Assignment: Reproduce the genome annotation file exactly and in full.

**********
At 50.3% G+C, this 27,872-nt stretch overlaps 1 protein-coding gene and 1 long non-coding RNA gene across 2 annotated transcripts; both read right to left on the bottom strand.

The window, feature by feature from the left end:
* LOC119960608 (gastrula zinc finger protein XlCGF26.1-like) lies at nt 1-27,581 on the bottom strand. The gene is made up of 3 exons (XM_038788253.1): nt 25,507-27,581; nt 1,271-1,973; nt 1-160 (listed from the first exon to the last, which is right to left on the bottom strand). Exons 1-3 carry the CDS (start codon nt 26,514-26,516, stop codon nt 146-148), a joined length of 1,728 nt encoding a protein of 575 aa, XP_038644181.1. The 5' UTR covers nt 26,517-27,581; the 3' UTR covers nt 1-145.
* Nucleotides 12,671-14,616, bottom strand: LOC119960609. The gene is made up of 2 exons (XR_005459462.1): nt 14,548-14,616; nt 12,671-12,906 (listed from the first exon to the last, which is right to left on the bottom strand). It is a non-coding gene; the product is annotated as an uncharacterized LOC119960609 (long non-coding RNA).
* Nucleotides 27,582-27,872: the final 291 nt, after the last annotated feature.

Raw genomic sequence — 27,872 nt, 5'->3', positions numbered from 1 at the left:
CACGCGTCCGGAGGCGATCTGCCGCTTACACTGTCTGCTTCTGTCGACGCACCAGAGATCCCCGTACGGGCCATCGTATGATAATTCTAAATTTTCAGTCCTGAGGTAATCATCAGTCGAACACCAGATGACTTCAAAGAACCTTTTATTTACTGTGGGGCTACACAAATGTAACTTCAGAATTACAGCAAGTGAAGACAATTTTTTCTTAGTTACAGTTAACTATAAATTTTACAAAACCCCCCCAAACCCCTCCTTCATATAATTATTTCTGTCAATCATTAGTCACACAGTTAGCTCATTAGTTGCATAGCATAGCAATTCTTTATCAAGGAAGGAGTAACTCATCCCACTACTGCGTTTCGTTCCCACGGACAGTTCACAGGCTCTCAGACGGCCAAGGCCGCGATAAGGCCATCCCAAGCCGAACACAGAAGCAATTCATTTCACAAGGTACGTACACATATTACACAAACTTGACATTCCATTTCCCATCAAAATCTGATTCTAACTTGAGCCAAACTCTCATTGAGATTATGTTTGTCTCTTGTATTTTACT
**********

At 50.3% G+C, this 27,872-nt stretch overlaps 1 protein-coding gene and 1 long non-coding RNA gene across 2 annotated transcripts; both read right to left on the bottom strand.

The window, feature by feature from the left end:
* LOC119960608 (gastrula zinc finger protein XlCGF26.1-like) lies at nt 1-27,581 on the bottom strand. The gene is made up of 3 exons (XM_038788253.1): nt 25,507-27,581; nt 1,271-1,973; nt 1-160 (listed from the first exon to the last, which is right to left on the bottom strand). Exons 1-3 carry the CDS (start codon nt 26,514-26,516, stop codon nt 146-148), a joined length of 1,728 nt encoding a protein of 575 aa, XP_038644181.1. The 5' UTR covers nt 26,517-27,581; the 3' UTR covers nt 1-145.
* Nucleotides 12,671-14,616, bottom strand: LOC119960609. The gene is made up of 2 exons (XR_005459462.1): nt 14,548-14,616; nt 12,671-12,906 (listed from the first exon to the last, which is right to left on the bottom strand). It is a non-coding gene; the product is annotated as an uncharacterized LOC119960609 (long non-coding RNA).
* Nucleotides 27,582-27,872: the final 291 nt, after the last annotated feature.

Raw genomic sequence — 27,872 nt, 5'->3', positions numbered from 1 at the left:
CACGCGTCCGGAGGCGATCTGCCGCTTACACTGTCTGCTTCTGTCGACGCACCAGAGATCCCCGTACGGGCCATCGTATGATAATTCTAAATTTTCAGTCCTGAGGTAATCATCAGTCGAACACCAGATGACTTCAAAGAACCTTTTATTTACTGTGGGGCTACACAAATGTAACTTCAGAATTACAGCAAGTGAAGACAATTTTTTCTTAGTTACAGTTAACTATAAATTTTACAAAACCCCCCCAAACCCCTCCTTCATATAATTATTTCTGTCAATCATTAGTCACACAGTTAGCTCATTAGTTGCATAGCATAGCAATTCTTTATCAAGGAAGGAGTAACTCATCCCACTACTGCGTTTCGTTCCCACGGACAGTTCACAGGCTCTCAGACGGCCAAGGCCGCGATAAGGCCATCCCAAGCCGAACACAGAAGCAATTCATTTCACAAGGTACGTACACATATTACACAAACTTGACATTCCATTTCCCATCAAAATCTGATTCTAACTTGAGCCAAACTCTCATTGAGATTATGTTTGTCTCTTGTATTTTACT